I think that it doesn’t really matters to have a word to put on our level. Everyone has different standards (so I agree with you with questioning the definition). In my book, the level 10 of RCM correspond to something like late-intermediate / early-advanced at most, because that level only begins to tackle the great repertoire.
And anyway, the question of “how easily you learn pieces of a particular level” matters too. So you can’t simply judge based strictly on what someone plays.
And I don’t mind people having other definitions.

Originally Posted by AZNpiano
Maybe you'll enjoy piano more if you play easier music? And more pieces? My suspicion is that you've hit a wall in terms of difficulty. It's not normal to be playing this kind of repertoire with your limited piano experience.

Maybe. I must say, on that level, I kind of trust my teacher too. I specifically asked him in August if he thought it was a good idea to go for my level 8 this year or if we should instead work on easier pieces to work on some technical aspects I don’t master. And he told me that level 8 was a good plan.
I’ve always been surprised about the mentality of playing a lot of pieces in a year (like the 40-pieces a year idea). I’ve always been practicing more like 6-10 pieces a year and that pacing seemed good to me. I don’t mind having to work 9 months on a piece to perfect it. But, in the past, since I was practicing 2,5 hours a day, on average, I could split my practice time between 3-4 pieces (I was usually practicing about 4 pieces at once so I can vary things up in my long sittings at the piano). With shorter sittings, 1 or 2 pieces is enough (hence why I don’t think I can manage to be ready for a full exam this Spring). I don’t really mind that. What cause me frustration is that I know that, because I’m practicing way less than before, I’m not making much progress. I go to my lessons feeling I haven’t practice enough, that things haven’t improved since the previous week. And I know things wouldn’t be that way if I was practicing like I used too.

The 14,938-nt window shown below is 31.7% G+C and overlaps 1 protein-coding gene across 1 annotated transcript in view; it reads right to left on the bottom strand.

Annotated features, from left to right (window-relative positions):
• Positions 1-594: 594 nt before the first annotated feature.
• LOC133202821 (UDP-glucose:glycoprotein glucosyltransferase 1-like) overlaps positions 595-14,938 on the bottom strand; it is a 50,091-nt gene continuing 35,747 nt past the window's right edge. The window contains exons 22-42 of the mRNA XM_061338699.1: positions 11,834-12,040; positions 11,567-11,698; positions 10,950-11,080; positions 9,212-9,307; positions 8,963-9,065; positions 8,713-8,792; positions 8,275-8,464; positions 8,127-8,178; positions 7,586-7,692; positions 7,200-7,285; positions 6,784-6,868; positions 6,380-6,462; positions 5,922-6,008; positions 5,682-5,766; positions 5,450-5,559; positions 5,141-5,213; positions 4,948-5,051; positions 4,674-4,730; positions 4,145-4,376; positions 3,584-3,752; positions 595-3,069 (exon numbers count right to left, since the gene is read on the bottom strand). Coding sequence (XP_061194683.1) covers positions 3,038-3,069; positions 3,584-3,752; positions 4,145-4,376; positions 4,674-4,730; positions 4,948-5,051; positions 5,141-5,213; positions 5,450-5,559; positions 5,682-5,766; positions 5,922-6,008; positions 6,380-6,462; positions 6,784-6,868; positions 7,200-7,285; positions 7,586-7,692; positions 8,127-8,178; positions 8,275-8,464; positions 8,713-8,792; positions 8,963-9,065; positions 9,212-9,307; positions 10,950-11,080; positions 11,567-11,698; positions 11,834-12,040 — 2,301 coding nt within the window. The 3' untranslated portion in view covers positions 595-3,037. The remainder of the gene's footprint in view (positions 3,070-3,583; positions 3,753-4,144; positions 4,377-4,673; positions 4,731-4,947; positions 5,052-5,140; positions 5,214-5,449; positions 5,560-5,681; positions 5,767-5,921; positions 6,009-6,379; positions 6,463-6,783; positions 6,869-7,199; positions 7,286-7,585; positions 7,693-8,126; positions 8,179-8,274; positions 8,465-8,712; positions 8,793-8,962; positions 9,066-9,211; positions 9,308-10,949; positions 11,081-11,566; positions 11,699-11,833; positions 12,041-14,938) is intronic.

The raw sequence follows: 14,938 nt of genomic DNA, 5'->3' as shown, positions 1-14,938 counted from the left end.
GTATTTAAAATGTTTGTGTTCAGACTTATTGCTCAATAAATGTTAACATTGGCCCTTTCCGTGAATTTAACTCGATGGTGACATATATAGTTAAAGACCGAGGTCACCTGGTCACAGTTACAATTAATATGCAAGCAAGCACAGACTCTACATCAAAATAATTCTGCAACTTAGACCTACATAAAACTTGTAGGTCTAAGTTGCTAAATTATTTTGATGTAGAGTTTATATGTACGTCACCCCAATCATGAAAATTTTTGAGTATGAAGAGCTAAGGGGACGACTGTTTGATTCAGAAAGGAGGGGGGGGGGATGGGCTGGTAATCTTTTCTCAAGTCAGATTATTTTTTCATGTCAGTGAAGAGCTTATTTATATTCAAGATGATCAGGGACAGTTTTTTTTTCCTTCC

Also, to be noted that I had musical experience prior to my beginnings at the piano, that could explain why I’m tackling that kind of repertoire after only 3 years.
I’m not the pro here, so I’m willing to say it is still maybe too fast. But I don’t know. And I hope that my teacher is the best to tell, since he is the one who listens to me on a weekly basis. I hope he knows what is right for my level of mastery.

Originally Posted by Richrf
Playing music is very easy. Anyone can do it. It's pleasing others (e.g. via exams) that is difficult.

Making noise is easy. Playing music is hard. Other people are easier pleased with my music than myself. So, for me, it’s not true. It might be true for you, but this is not how I feel.

Originally Posted by Richrf
Read the title of the OP. You're advocating more of the same. I'm suggesting change.

Well, yeah, but I’m explaining that drop of motivation because of tiredness more than problems with the piano itself. At the piano, I feel in a vicious circle because being less motivated = practicing less = progressing less = being less motivated. So I’m trying to break that circle by getting back on the piano.
Also, I did say in my first message
Originally Posted by CadenzaVvi
I'm not really hoping anything by posting that here, but it is kind of a relief to share that with people that will probably understand what I'm going through, because it is not the kind of things my friends and family quite get, sadly. So just thank you to be here!

I know ups and downs are part of the process. I know that I’m not the first nor the last to go through them. So I try, first, not to worry to much about it and, second, to bring myself to the piano on a daily basis to push myself in the good direction (opposite to that vicious circle I was talking about).
Currently, my thoughts can often be summed up with this picture. I know this is impossible, so since I want the goal (as stated earlier in this post, I have the ambition, one day, to be able to play advanced repertoire, like Chopin’s ballades), I’m pushing myself in the means to achieve it. I feel like Thyrone and myself are at the same page on that point.